It's a very different time for us, and a lot of my remembering is not very positive.  I look at the pictures above and realize that we were preparing for our worst Christmas ever.  I didn't even know it was that bad at the time, I just dealt with it.  I find myself unwilling to sugar-coat anything anymore, so here it goes. 

When we left for Brandon (one of many family gatherings), we knew that Hope probably had pneumonia.  We left our home, knowing that she might not make it through the weekend.  We brought all our emergency meds, and the "Letter of anticipated death", which we would need so that we would not have to call the ambulance if Hope died at the hotel.  We drove the two and a half hours with disposable blue pads tucked around Hope, and the suction machine at the ready, so that we could help clear her secretions and puke before she choked on them.

We made it to the hotel, and as I sent Alex off to a hockey game, I told him we would manage just fine.  Then Ashley started puking.  It took a couple hours, but with my mom's help we got the 4 kids settled, cleaned up, meds given, and then I could feed the baby and go to sleep.

The next morning, I got up early because I was determined to have a better day.  After getting Mira and myself fed and dressed, I took my time with Ashley.  I enjoyed getting her dressed in her pretty outfit, settling her in her chair, and doing her hair.  Feeling positive and looking ahead to a nice breakfast in the hotel, I turned to Hope.  Then I heard it...the sound of vomitting.  I turned back to Ashley and saw that she had vomitted everywhere, and it wasn't stopping.  This was not a normal thing for Ashley, I just couldn't believe it.  Seriously, I was ready to give up and throw a tantrum.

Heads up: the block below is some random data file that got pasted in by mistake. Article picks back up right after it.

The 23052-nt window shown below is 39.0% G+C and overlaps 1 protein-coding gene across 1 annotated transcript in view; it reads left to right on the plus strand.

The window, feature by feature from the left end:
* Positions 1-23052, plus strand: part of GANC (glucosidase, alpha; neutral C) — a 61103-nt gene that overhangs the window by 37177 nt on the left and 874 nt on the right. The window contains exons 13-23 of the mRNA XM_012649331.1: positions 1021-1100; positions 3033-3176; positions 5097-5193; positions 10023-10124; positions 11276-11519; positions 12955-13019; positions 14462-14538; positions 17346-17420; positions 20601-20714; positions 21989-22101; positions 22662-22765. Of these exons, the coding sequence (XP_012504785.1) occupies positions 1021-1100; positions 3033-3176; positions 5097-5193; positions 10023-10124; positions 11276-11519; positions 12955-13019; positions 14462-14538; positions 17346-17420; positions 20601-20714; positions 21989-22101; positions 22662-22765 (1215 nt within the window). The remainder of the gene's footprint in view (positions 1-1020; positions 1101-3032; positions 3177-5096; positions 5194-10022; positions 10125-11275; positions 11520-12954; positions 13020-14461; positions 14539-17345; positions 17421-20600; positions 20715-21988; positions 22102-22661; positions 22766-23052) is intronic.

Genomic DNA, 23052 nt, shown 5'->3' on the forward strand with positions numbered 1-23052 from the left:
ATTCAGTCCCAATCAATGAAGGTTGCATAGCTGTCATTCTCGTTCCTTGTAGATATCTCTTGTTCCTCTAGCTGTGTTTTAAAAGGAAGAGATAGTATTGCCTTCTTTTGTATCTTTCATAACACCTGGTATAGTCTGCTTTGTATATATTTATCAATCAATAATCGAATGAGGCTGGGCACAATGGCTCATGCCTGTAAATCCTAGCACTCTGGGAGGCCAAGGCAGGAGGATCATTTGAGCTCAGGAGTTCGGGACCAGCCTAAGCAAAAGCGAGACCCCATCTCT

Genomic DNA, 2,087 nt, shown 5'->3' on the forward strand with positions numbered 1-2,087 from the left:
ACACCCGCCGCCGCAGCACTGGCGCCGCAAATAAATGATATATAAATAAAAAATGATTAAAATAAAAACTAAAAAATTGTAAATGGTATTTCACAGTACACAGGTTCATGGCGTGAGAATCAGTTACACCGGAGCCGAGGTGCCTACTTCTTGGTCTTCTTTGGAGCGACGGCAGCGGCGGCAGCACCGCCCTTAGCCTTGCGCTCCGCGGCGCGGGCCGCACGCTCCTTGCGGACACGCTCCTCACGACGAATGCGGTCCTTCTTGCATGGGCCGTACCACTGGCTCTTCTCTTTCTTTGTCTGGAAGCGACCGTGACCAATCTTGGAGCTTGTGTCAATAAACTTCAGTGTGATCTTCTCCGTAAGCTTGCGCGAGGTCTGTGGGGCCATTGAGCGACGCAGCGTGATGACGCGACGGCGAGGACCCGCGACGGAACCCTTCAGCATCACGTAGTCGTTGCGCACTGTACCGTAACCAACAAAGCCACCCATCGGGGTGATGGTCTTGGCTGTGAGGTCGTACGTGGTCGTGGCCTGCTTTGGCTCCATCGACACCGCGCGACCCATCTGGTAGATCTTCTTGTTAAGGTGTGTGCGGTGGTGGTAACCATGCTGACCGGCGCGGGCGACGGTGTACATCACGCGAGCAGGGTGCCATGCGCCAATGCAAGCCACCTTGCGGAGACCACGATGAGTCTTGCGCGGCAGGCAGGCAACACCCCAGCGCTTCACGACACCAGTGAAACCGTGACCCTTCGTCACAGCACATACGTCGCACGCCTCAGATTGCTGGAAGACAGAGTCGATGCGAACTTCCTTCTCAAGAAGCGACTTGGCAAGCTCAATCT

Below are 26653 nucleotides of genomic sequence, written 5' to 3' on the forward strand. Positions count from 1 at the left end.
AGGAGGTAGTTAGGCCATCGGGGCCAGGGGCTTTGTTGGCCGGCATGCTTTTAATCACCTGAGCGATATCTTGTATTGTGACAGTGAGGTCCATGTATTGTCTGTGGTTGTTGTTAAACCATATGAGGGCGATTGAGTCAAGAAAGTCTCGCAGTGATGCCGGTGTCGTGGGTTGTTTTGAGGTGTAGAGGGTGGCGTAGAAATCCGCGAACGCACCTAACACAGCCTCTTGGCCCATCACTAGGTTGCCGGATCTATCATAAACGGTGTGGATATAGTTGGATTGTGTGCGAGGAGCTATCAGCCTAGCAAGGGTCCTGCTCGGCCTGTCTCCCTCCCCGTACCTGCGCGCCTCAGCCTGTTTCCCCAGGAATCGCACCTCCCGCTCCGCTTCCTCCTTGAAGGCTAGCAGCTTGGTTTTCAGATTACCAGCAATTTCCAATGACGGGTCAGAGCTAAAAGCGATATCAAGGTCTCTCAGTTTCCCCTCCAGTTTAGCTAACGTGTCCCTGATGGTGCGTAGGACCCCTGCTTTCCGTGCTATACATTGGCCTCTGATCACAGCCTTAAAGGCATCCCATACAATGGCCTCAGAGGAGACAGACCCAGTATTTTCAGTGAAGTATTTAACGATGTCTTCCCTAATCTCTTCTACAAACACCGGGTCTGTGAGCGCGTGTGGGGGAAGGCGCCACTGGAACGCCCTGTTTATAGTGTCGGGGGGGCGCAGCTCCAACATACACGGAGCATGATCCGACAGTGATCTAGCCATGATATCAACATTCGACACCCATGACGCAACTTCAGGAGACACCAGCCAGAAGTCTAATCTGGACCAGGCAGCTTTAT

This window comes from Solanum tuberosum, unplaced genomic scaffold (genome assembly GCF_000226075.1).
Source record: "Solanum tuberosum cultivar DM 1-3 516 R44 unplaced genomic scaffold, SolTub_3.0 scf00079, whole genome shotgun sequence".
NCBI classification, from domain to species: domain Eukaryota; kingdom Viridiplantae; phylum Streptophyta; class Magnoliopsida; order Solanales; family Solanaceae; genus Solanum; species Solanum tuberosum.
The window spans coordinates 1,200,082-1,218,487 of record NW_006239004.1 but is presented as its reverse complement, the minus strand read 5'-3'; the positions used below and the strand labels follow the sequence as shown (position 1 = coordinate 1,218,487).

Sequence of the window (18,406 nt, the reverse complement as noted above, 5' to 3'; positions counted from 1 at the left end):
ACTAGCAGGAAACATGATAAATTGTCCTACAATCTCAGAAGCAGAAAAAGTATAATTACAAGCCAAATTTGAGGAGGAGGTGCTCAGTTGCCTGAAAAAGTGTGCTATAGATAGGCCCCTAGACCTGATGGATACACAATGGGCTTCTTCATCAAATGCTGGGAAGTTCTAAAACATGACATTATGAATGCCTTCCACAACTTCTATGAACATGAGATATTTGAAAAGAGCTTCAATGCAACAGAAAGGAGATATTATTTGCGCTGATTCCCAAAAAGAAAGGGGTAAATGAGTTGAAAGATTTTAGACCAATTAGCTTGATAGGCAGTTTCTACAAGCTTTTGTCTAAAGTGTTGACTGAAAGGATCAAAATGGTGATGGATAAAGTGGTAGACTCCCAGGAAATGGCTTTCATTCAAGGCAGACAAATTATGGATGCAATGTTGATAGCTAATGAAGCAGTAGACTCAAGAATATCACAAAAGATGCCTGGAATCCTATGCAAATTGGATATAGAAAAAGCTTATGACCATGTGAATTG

Now, I probably shouldn't write anymore about it.  The weekend didn't get any better.  Ashley got pneumonia next, and Brodie took an iron gate in the face that weekend, which probably needed stitches, but I didn't have the energy to take him to emerg.  He still has a scar to remind me of that weekend.  But I don't care about a little scar.  I am sharing my hurt.  Because that weekend was a perfect example of how hard I tried to have a 'normal, fun' time, like everyone else...and how impossible it was. 

At one point, I gave up trying and just sat on the floor of that hotel room, nursing my baby, eating my slice of pizza...alone..., while my sick girls lay on the bed behind me.

I hate whining, and that's what it sounds like, doesn't it?  I am sitting here, staring at what I just wrote, knowing that it shows how much I hurt right now.  But do you see that?  Do you see that I am hurting because I realize that it was never possible.  I could never make my family function like other families.  I couldn't relax and visit like everyone else, what was I thinking!  I thought that I could work really hard, really fast and get up really early, so that I could get my kids ready all by myself, just like other parents.  Then go to breakfast, the whole family (NOT leave my girls behind yet again), and enjoy a meal out in a restaurant which never happened anymore because of how sick the girls had become. 

Why did I even go?  Because I wasn't ready to give up on life.  If I didn't get my family out there, in the real world, in real family activities and gatherings, then we would be alienated even more.

This isn't about the girls.  I love them still, and will praise God for their time in our lives, at every opportunity.  This is about me.  This is truth, that I have not shared very often.  This is the truth of my experience, at one moment of the journey.  As I write this I am crying, because it is hard to recognize some things.  Perhaps, I should have stopped trying so hard for someone else's 'normal' and just stayed home to enjoy our 'normal'.

That's what sucks about grief, you just keep rethinking and regretting.